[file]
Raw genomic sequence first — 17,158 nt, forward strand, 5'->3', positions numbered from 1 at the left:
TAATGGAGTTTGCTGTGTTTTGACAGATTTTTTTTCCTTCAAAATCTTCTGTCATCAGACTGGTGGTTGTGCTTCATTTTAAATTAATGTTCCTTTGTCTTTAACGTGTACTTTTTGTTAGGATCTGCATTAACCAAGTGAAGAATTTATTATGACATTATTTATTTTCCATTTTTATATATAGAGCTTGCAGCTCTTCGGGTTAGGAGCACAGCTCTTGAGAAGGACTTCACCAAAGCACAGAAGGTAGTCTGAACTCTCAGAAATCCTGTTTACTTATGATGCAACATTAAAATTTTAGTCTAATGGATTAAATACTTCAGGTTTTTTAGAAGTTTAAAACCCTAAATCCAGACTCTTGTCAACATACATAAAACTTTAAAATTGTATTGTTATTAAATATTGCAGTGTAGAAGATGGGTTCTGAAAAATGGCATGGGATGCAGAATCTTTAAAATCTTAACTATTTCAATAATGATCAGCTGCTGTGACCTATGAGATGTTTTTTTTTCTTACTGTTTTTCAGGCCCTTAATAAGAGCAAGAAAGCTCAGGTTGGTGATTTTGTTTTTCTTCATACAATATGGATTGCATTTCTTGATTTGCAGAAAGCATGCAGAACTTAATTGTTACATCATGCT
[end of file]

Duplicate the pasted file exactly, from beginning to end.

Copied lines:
Raw genomic sequence first — 17,158 nt, forward strand, 5'->3', positions numbered from 1 at the left:
TAATGGAGTTTGCTGTGTTTTGACAGATTTTTTTTCCTTCAAAATCTTCTGTCATCAGACTGGTGGTTGTGCTTCATTTTAAATTAATGTTCCTTTGTCTTTAACGTGTACTTTTTGTTAGGATCTGCATTAACCAAGTGAAGAATTTATTATGACATTATTTATTTTCCATTTTTATATATAGAGCTTGCAGCTCTTCGGGTTAGGAGCACAGCTCTTGAGAAGGACTTCACCAAAGCACAGAAGGTAGTCTGAACTCTCAGAAATCCTGTTTACTTATGATGCAACATTAAAATTTTAGTCTAATGGATTAAATACTTCAGGTTTTTTAGAAGTTTAAAACCCTAAATCCAGACTCTTGTCAACATACATAAAACTTTAAAATTGTATTGTTATTAAATATTGCAGTGTAGAAGATGGGTTCTGAAAAATGGCATGGGATGCAGAATCTTTAAAATCTTAACTATTTCAATAATGATCAGCTGCTGTGACCTATGAGATGTTTTTTTTTCTTACTGTTTTTCAGGCCCTTAATAAGAGCAAGAAAGCTCAGGTTGGTGATTTTGTTTTTCTTCATACAATATGGATTGCATTTCTTGATTTGCAGAAAGCATGCAGAACTTAATTGTTACATCATGCT